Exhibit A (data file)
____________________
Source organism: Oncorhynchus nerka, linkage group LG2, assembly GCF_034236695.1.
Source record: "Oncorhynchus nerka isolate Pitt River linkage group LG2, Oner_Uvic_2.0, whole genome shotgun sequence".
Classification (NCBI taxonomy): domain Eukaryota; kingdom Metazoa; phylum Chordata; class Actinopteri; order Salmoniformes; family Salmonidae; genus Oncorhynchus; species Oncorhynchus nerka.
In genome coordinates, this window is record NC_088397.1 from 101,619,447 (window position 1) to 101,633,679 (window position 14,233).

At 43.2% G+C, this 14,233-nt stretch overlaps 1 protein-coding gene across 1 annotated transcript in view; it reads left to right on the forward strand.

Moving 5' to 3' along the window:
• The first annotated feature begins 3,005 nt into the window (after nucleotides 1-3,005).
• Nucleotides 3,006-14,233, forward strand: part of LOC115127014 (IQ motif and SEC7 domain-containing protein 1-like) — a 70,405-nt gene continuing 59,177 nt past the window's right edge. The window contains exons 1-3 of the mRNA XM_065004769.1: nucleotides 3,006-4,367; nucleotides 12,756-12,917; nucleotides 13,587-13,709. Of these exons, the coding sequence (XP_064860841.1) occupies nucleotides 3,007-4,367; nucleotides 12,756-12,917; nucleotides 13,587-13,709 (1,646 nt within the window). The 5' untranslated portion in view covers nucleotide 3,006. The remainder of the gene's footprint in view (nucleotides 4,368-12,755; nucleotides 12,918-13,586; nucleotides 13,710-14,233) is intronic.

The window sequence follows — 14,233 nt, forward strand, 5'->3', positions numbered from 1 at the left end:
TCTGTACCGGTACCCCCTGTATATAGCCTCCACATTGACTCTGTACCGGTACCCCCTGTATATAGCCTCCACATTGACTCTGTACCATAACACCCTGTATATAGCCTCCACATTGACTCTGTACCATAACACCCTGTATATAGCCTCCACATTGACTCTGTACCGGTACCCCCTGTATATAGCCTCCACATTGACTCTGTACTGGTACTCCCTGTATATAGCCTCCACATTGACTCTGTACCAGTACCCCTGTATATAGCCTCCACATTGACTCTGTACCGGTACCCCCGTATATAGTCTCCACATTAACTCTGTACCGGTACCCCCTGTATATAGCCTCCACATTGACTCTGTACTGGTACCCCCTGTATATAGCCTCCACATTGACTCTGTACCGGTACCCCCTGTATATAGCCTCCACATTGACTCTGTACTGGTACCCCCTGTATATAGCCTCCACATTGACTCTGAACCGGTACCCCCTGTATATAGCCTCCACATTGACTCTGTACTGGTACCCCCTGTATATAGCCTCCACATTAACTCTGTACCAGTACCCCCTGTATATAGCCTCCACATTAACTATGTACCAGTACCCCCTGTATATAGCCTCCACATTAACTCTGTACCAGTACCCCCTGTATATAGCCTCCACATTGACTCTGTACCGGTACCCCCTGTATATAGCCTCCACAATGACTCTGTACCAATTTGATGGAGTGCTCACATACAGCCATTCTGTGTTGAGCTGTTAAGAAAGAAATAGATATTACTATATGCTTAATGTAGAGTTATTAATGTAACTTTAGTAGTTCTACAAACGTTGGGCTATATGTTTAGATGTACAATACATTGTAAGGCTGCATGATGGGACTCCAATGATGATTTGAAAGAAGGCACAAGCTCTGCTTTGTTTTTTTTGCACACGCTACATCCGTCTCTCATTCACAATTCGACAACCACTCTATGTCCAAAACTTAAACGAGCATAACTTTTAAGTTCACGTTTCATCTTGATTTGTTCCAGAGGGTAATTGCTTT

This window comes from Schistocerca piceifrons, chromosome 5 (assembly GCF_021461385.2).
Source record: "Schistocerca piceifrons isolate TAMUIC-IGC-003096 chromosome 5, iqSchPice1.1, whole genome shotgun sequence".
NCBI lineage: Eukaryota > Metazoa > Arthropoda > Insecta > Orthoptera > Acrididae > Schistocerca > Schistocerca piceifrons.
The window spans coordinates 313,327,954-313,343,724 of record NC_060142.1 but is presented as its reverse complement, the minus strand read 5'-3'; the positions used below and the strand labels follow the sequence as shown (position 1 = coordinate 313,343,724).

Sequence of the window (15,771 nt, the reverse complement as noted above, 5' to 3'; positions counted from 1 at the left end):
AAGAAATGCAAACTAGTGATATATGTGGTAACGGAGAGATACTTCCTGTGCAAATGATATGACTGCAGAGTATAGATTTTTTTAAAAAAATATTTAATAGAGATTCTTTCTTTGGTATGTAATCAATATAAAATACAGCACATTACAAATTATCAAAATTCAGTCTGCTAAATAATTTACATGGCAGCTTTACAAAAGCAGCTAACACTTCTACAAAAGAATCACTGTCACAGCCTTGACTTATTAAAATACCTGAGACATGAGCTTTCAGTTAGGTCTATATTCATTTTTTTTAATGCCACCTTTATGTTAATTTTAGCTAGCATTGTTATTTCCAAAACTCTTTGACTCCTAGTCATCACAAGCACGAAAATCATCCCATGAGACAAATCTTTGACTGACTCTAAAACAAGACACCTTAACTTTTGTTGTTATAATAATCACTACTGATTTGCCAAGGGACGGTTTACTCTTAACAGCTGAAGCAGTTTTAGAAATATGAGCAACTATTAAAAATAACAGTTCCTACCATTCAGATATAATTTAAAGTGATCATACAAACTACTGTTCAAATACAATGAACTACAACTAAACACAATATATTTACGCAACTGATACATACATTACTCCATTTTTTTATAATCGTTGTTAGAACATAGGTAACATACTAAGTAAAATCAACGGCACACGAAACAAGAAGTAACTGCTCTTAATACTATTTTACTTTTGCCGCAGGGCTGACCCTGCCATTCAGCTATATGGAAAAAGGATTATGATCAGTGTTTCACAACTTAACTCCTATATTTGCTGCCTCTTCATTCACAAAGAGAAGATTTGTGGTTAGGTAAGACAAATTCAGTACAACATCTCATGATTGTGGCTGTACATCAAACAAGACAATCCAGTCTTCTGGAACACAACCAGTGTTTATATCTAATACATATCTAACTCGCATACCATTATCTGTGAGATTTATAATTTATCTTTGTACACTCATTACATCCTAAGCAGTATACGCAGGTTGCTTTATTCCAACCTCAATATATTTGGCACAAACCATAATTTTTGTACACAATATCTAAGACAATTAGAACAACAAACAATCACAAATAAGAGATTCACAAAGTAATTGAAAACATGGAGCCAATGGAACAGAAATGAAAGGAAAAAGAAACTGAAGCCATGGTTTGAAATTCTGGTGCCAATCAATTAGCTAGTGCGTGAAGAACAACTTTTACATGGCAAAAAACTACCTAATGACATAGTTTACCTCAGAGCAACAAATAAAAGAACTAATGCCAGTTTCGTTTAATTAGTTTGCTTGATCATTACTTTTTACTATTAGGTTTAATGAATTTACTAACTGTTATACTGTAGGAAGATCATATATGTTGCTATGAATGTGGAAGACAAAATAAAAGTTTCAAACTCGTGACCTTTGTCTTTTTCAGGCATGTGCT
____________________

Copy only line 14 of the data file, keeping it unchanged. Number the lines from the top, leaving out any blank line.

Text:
The window spans coordinates 313,327,954-313,343,724 of record NC_060142.1 but is presented as its reverse complement, the minus strand read 5'-3'; the positions used below and the strand labels follow the sequence as shown (position 1 = coordinate 313,343,724).